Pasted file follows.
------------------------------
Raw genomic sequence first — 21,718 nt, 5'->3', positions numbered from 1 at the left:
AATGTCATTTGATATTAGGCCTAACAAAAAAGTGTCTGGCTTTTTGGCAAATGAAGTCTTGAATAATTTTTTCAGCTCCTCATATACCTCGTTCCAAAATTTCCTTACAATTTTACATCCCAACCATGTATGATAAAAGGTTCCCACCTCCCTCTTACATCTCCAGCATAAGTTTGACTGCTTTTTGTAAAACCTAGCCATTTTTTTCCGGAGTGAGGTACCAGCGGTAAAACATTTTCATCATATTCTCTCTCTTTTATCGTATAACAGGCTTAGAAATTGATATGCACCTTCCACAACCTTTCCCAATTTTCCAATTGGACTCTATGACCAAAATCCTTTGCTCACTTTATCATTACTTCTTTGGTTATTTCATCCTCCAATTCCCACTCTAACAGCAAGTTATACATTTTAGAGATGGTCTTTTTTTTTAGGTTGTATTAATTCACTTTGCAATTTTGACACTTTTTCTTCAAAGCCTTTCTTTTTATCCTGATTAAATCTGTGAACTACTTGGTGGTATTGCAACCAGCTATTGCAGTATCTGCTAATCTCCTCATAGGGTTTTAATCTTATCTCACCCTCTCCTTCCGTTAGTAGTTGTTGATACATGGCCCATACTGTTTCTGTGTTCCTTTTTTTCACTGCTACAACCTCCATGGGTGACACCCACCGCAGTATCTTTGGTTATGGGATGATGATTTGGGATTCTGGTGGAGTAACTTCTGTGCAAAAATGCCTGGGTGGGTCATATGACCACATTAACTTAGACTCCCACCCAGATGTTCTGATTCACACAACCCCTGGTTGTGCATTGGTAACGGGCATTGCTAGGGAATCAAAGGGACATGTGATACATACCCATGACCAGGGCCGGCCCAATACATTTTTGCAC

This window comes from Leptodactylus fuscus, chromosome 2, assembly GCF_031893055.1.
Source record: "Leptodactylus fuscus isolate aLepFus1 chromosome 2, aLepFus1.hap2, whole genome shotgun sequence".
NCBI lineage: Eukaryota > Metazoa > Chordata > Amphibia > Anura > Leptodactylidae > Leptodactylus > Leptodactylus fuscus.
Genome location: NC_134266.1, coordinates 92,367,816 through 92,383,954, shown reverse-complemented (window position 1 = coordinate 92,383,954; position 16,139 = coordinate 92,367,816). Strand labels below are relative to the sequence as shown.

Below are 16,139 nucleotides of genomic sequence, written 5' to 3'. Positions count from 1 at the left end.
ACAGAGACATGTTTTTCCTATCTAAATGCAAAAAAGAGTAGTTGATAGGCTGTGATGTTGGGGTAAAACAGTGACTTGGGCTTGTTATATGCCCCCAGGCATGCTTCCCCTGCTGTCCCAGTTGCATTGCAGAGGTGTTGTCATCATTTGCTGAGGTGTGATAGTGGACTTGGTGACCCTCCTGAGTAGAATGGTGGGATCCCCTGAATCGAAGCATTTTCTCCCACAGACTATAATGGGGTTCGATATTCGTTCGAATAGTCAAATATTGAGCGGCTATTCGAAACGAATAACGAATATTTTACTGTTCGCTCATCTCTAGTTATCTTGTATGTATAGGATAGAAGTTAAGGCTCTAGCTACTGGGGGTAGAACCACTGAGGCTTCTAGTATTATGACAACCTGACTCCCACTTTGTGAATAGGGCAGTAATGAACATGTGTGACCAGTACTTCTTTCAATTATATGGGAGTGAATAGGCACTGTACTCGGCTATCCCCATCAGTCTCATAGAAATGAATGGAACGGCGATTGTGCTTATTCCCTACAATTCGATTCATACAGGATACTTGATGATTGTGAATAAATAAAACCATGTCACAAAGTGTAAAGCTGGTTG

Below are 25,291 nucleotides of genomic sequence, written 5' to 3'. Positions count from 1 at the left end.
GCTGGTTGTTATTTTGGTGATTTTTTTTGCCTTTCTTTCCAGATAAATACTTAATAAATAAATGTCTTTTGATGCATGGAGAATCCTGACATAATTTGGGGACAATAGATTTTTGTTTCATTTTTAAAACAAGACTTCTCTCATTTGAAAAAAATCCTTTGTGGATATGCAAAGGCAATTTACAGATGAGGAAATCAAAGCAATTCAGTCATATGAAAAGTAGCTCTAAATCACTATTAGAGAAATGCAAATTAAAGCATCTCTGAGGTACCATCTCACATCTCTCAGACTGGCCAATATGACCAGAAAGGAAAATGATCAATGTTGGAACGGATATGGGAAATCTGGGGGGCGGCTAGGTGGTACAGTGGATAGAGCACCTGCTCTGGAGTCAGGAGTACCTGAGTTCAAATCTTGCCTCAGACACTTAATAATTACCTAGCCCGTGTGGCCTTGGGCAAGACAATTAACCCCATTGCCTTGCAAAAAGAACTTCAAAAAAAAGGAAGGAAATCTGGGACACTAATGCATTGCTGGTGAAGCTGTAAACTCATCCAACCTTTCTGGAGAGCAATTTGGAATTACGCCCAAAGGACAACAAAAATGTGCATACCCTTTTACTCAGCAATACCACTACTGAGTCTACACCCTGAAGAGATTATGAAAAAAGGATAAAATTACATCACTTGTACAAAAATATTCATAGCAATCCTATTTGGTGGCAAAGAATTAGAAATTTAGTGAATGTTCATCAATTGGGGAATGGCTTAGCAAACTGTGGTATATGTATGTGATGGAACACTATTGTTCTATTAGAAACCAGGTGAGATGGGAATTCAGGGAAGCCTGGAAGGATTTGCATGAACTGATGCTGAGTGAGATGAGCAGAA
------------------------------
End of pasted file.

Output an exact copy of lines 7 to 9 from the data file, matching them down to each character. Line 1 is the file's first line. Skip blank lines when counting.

Below are 16,139 nucleotides of genomic sequence, written 5' to 3'. Positions count from 1 at the left end.
ACAGAGACATGTTTTTCCTATCTAAATGCAAAAAAGAGTAGTTGATAGGCTGTGATGTTGGGGTAAAACAGTGACTTGGGCTTGTTATATGCCCCCAGGCATGCTTCCCCTGCTGTCCCAGTTGCATTGCAGAGGTGTTGTCATCATTTGCTGAGGTGTGATAGTGGACTTGGTGACCCTCCTGAGTAGAATGGTGGGATCCCCTGAATCGAAGCATTTTCTCCCACAGACTATAATGGGGTTCGATATTCGTTCGAATAGTCAAATATTGAGCGGCTATTCGAAACGAATAACGAATATTTTACTGTTCGCTCATCTCTAGTTATCTTGTATGTATAGGATAGAAGTTAAGGCTCTAGCTACTGGGGGTAGAACCACTGAGGCTTCTAGTATTATGACAACCTGACTCCCACTTTGTGAATAGGGCAGTAATGAACATGTGTGACCAGTACTTCTTTCAATTATATGGGAGTGAATAGGCACTGTACTCGGCTATCCCCATCAGTCTCATAGAAATGAATGGAACGGCGATTGTGCTTATTCCCTACAATTCGATTCATACAGGATACTTGATGATTGTGAATAAATAAAACCATGTCACAAAGTGTAAAGCTGGTTG

Below are 25,291 nucleotides of genomic sequence, written 5' to 3'. Positions count from 1 at the left end.